LEGO Compatible Prosthetic Hands Allow Kids With Disabilities To Express Their Creativity While Getting The Help They Need — VIDEO
What if children who are missing limbs were not only given access to the prosthetics they needed, but were able to assemble the prosthetics themselves? That's now becoming a serious possibility — with LEGOs. (Yes, you read that correctly.) Carlos Arturo Torres Tovar of the Umeå Institute of Design is working on this as a way to empower children in rehabilitation. His goal is to allow children to personalize their new limbs while satisfying their creativity and making them feel less alienated. He's created LEGO compatible prosthetics with an interchangeable hand attachment. The hand attachment can be replaced with anything the children want to build with LEGO pieces. They could pull a Buster/Arrested Development maneuver and make a hook hand, or go full Harry Potter and fashion a magic wand for themselves.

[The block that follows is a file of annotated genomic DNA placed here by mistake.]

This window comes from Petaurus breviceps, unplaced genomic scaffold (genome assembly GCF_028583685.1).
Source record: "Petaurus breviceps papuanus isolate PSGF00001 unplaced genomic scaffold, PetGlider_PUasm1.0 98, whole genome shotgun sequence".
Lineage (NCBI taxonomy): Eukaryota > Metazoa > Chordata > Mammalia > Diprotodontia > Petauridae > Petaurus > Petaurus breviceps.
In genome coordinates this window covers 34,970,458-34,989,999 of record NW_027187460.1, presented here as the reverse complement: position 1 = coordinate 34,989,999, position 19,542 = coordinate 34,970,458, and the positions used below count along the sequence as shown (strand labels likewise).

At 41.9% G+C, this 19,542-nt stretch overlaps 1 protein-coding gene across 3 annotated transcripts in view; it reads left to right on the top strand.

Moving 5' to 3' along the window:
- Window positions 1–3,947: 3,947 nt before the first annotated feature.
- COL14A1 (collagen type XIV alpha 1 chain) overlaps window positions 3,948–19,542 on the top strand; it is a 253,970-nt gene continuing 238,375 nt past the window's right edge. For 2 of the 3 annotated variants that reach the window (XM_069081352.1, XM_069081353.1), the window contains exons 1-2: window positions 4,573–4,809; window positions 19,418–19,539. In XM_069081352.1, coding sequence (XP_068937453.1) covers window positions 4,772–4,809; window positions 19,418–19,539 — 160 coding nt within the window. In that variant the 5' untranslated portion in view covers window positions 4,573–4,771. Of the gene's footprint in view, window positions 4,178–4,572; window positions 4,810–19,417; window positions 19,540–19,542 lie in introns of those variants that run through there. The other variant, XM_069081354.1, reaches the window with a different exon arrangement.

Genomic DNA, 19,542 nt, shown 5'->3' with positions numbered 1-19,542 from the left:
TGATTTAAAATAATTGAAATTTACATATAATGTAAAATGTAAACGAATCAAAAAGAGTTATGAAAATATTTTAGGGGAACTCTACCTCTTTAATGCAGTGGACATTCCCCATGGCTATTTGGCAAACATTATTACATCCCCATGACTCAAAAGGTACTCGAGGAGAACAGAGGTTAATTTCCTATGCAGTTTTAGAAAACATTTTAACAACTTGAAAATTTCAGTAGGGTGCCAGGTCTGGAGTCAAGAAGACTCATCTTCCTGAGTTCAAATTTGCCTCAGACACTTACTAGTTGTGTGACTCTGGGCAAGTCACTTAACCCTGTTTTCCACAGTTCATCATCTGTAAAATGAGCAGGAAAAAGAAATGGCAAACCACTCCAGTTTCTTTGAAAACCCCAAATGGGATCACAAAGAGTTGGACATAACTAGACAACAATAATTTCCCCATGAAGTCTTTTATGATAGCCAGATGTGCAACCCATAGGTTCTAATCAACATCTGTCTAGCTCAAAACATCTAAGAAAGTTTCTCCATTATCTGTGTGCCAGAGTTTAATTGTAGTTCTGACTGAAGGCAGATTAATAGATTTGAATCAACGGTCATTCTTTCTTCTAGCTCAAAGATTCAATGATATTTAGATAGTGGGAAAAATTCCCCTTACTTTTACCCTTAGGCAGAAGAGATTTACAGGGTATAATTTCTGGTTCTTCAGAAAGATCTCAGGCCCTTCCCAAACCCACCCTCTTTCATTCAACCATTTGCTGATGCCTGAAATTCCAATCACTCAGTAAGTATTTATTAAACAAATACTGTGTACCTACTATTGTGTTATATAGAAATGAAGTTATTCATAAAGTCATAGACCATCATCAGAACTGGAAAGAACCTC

Tovar established the IKO Creative Prosthetic System, and it's entirely new to the field of prosthesis. It takes the children's needs (beyond their prosthetic needs) into account and works to help enhance their social skills. It isn't just about their muscle development, it's about the children's emotional and psychological development as well. And on a far more basic level, it just looks like a really good time, which these children deserve more than anything. Take a look at these prosthetics in action.
Meet Dario, one of the kids shown in their promotional video who is missing his right arm:
And then they went ahead and built this:
Here's Dario with his prosthetic arm (and the LEGO attachments):
Look at what he thought to create! I'm impressed.
Watch the full video here: